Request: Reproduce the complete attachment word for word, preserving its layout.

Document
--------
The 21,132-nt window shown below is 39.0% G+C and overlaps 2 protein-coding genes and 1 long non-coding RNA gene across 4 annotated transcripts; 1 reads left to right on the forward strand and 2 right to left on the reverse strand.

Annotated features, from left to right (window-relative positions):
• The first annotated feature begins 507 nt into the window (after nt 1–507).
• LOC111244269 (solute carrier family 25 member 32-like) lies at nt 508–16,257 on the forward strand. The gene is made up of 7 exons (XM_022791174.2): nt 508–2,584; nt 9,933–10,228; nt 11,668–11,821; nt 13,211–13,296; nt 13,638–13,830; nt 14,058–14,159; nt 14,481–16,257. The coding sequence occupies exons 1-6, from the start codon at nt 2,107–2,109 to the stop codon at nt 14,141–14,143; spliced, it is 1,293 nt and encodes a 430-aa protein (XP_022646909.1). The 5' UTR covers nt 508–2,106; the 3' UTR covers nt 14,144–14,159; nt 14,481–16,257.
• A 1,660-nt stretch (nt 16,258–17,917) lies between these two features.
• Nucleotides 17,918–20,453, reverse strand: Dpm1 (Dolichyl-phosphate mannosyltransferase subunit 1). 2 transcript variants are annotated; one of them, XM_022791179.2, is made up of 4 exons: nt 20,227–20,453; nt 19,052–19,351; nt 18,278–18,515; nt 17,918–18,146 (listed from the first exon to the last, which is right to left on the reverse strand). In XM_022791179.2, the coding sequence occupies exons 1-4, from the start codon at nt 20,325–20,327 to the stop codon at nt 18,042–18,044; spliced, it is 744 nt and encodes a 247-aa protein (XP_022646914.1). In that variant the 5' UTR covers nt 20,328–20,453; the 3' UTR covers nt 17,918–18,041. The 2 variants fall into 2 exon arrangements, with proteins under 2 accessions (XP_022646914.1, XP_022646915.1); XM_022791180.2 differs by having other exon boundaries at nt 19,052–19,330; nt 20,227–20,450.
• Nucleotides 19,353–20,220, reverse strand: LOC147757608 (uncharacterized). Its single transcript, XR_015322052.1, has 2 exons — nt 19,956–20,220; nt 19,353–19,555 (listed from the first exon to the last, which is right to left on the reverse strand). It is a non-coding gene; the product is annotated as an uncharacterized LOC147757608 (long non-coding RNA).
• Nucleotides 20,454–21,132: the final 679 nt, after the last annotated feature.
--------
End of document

The 21,132-nt window shown below is 39.0% G+C and overlaps 2 protein-coding genes and 1 long non-coding RNA gene across 4 annotated transcripts; 1 reads left to right on the forward strand and 2 right to left on the reverse strand.

Annotated features, from left to right (window-relative positions):
• The first annotated feature begins 507 nt into the window (after nt 1–507).
• LOC111244269 (solute carrier family 25 member 32-like) lies at nt 508–16,257 on the forward strand. The gene is made up of 7 exons (XM_022791174.2): nt 508–2,584; nt 9,933–10,228; nt 11,668–11,821; nt 13,211–13,296; nt 13,638–13,830; nt 14,058–14,159; nt 14,481–16,257. The coding sequence occupies exons 1-6, from the start codon at nt 2,107–2,109 to the stop codon at nt 14,141–14,143; spliced, it is 1,293 nt and encodes a 430-aa protein (XP_022646909.1). The 5' UTR covers nt 508–2,106; the 3' UTR covers nt 14,144–14,159; nt 14,481–16,257.
• A 1,660-nt stretch (nt 16,258–17,917) lies between these two features.
• Nucleotides 17,918–20,453, reverse strand: Dpm1 (Dolichyl-phosphate mannosyltransferase subunit 1). 2 transcript variants are annotated; one of them, XM_022791179.2, is made up of 4 exons: nt 20,227–20,453; nt 19,052–19,351; nt 18,278–18,515; nt 17,918–18,146 (listed from the first exon to the last, which is right to left on the reverse strand). In XM_022791179.2, the coding sequence occupies exons 1-4, from the start codon at nt 20,325–20,327 to the stop codon at nt 18,042–18,044; spliced, it is 744 nt and encodes a 247-aa protein (XP_022646914.1). In that variant the 5' UTR covers nt 20,328–20,453; the 3' UTR covers nt 17,918–18,041. The 2 variants fall into 2 exon arrangements, with proteins under 2 accessions (XP_022646914.1, XP_022646915.1); XM_022791180.2 differs by having other exon boundaries at nt 19,052–19,330; nt 20,227–20,450.
• Nucleotides 19,353–20,220, reverse strand: LOC147757608 (uncharacterized). Its single transcript, XR_015322052.1, has 2 exons — nt 19,956–20,220; nt 19,353–19,555 (listed from the first exon to the last, which is right to left on the reverse strand). It is a non-coding gene; the product is annotated as an uncharacterized LOC147757608 (long non-coding RNA).
• Nucleotides 20,454–21,132: the final 679 nt, after the last annotated feature.